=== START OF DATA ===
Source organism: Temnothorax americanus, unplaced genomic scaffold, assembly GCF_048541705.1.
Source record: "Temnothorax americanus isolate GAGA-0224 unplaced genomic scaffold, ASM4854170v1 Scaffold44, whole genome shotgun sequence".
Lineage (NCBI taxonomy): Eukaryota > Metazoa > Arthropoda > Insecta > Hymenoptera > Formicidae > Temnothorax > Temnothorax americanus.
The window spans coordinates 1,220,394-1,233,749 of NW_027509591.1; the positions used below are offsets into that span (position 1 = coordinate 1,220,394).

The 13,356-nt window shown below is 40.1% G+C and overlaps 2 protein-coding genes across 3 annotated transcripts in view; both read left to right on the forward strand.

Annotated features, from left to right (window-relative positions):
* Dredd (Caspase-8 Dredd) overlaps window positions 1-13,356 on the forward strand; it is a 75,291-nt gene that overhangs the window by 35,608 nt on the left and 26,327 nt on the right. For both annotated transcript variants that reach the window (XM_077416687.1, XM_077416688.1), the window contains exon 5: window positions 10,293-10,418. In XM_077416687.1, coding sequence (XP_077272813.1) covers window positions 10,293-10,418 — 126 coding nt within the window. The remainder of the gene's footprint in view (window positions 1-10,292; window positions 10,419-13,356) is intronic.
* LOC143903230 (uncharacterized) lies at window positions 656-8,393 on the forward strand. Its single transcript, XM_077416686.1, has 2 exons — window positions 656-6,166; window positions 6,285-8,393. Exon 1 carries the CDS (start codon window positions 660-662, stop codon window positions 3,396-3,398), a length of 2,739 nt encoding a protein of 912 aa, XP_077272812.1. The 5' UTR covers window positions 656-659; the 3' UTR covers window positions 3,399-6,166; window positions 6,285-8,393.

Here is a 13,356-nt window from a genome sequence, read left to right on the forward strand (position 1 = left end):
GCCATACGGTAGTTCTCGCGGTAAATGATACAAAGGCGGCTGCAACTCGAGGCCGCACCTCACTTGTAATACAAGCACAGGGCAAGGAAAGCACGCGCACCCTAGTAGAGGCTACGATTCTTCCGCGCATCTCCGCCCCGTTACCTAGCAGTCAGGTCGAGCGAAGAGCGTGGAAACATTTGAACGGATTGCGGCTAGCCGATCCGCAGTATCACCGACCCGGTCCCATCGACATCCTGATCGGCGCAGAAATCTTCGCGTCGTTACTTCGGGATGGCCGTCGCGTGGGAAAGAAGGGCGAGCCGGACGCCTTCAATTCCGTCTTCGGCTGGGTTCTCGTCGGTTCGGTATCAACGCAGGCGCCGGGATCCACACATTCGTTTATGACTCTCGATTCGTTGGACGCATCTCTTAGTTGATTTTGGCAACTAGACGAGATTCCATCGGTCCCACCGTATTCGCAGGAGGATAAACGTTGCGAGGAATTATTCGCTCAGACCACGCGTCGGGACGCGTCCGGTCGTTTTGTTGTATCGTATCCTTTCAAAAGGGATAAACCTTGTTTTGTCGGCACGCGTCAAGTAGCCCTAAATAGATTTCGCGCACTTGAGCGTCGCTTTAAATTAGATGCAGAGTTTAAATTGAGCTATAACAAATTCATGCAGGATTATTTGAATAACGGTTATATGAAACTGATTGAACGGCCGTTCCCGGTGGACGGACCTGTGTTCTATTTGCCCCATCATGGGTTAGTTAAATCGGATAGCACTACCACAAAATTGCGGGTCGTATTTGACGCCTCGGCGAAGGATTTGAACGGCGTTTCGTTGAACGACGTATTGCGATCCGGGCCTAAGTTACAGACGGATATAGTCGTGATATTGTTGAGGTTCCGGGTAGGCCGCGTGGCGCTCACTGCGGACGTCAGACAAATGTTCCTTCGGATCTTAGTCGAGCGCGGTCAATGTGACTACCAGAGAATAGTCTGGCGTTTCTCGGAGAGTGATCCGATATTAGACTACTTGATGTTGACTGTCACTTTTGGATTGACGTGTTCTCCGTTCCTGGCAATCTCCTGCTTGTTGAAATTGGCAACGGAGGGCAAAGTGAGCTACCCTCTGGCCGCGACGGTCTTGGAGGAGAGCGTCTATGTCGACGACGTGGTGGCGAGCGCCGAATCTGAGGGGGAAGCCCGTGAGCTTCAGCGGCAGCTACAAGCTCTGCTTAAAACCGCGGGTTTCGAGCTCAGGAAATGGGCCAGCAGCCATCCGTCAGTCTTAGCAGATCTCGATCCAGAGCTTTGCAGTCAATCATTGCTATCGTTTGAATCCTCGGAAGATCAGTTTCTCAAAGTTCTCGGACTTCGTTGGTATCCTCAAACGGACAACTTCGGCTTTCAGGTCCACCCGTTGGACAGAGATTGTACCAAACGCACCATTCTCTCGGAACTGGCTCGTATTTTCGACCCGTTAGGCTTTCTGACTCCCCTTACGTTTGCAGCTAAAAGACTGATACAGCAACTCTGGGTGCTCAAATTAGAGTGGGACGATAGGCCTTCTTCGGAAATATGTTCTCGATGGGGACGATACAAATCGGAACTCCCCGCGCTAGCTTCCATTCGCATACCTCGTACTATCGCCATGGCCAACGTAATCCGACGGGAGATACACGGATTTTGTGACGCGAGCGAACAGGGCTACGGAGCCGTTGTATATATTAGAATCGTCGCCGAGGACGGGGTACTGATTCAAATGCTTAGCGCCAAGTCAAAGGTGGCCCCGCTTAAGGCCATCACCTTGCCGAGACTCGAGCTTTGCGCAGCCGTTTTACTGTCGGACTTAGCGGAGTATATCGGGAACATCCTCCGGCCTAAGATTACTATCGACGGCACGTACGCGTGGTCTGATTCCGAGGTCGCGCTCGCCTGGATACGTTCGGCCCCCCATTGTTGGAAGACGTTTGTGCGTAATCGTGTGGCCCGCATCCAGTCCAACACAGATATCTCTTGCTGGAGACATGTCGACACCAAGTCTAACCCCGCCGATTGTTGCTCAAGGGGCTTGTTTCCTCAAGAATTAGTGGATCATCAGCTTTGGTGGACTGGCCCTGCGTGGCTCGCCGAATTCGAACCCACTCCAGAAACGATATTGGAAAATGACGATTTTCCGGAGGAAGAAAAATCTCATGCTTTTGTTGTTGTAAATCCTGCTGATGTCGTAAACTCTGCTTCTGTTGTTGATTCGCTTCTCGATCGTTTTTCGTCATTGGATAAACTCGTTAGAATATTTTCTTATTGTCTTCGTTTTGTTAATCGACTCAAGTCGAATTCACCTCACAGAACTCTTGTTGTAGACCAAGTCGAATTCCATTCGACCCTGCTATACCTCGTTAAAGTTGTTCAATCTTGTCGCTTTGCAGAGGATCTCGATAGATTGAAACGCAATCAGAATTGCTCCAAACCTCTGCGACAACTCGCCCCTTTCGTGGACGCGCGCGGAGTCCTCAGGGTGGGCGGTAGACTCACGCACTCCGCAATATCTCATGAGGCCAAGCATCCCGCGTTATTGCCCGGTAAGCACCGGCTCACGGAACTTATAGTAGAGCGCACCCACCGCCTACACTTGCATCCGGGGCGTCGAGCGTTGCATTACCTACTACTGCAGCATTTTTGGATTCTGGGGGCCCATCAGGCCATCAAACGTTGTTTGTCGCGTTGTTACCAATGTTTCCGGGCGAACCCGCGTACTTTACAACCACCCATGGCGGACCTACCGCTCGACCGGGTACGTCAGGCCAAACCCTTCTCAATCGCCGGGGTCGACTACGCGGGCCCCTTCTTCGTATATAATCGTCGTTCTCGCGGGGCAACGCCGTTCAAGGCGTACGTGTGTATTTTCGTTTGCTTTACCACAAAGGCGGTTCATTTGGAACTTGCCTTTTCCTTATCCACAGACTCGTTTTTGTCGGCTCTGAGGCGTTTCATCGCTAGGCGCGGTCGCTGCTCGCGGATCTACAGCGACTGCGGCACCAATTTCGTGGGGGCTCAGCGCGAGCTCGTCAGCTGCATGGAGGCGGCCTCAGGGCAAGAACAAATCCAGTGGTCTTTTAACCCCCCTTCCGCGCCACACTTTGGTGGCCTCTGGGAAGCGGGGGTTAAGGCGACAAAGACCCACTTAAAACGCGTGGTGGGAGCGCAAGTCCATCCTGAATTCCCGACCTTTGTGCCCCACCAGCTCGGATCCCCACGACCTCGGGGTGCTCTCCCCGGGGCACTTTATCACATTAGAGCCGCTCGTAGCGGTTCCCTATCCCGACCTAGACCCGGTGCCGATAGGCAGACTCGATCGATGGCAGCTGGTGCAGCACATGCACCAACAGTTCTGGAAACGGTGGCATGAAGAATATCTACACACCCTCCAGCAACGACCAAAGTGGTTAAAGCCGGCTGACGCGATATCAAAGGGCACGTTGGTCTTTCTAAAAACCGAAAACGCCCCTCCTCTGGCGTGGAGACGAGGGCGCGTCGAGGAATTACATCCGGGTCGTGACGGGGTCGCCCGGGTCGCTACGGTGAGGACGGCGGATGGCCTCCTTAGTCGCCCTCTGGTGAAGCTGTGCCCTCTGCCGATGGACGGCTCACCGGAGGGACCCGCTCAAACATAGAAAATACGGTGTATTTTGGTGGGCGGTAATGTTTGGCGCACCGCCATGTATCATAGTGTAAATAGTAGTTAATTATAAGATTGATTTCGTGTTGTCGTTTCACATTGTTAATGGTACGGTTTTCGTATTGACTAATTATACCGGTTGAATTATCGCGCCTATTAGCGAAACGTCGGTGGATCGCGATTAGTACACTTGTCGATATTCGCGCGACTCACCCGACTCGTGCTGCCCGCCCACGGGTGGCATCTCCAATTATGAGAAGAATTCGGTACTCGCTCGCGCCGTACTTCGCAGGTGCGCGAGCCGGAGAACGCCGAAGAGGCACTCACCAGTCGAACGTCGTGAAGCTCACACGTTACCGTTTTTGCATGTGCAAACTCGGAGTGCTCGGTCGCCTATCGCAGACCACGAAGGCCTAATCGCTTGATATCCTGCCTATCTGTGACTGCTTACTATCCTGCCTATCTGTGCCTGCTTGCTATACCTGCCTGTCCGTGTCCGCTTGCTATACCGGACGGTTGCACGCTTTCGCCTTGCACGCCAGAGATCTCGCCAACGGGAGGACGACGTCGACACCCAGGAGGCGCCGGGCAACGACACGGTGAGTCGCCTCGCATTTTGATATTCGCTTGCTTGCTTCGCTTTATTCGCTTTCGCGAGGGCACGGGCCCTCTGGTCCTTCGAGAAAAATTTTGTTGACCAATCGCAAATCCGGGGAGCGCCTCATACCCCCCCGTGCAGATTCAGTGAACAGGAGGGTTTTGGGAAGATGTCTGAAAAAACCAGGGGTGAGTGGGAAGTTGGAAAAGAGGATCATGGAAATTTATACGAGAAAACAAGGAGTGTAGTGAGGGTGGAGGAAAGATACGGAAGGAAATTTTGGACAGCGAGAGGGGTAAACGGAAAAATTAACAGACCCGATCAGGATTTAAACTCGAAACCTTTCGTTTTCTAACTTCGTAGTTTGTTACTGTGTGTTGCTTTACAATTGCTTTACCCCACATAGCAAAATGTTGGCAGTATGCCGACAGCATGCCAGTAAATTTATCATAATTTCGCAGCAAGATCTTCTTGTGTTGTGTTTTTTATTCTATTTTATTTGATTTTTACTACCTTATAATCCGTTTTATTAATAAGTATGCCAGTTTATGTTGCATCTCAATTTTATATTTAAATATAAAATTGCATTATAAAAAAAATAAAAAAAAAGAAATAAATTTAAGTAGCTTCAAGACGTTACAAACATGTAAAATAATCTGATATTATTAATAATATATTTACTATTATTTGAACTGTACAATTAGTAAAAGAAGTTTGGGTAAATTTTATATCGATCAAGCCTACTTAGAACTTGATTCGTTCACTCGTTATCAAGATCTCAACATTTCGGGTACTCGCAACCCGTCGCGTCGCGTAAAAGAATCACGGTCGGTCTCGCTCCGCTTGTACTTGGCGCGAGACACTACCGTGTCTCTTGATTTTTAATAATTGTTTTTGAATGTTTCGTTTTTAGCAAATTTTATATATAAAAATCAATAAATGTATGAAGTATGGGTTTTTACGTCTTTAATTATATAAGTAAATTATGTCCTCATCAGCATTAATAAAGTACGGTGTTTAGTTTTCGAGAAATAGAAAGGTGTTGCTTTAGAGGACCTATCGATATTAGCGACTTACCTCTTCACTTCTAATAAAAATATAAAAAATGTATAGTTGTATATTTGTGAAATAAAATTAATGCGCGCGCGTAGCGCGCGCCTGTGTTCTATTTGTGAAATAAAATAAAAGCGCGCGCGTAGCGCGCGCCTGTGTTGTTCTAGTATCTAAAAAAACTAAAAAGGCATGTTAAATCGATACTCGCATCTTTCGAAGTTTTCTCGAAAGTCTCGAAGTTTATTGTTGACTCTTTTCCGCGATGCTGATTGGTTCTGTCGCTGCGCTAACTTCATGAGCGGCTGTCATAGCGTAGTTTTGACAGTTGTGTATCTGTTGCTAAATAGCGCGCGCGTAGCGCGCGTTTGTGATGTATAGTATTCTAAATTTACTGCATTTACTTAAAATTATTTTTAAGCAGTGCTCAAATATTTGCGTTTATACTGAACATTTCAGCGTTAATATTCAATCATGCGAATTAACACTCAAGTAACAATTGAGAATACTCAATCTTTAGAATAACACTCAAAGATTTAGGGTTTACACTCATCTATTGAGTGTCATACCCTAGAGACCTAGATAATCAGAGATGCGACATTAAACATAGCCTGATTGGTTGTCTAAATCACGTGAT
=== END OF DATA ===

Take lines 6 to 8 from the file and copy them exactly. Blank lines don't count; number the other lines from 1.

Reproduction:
Annotated features, from left to right (window-relative positions):
* Dredd (Caspase-8 Dredd) overlaps window positions 1-13,356 on the forward strand; it is a 75,291-nt gene that overhangs the window by 35,608 nt on the left and 26,327 nt on the right. For both annotated transcript variants that reach the window (XM_077416687.1, XM_077416688.1), the window contains exon 5: window positions 10,293-10,418. In XM_077416687.1, coding sequence (XP_077272813.1) covers window positions 10,293-10,418 — 126 coding nt within the window. The remainder of the gene's footprint in view (window positions 1-10,292; window positions 10,419-13,356) is intronic.
* LOC143903230 (uncharacterized) lies at window positions 656-8,393 on the forward strand. Its single transcript, XM_077416686.1, has 2 exons — window positions 656-6,166; window positions 6,285-8,393. Exon 1 carries the CDS (start codon window positions 660-662, stop codon window positions 3,396-3,398), a length of 2,739 nt encoding a protein of 912 aa, XP_077272812.1. The 5' UTR covers window positions 656-659; the 3' UTR covers window positions 3,399-6,166; window positions 6,285-8,393.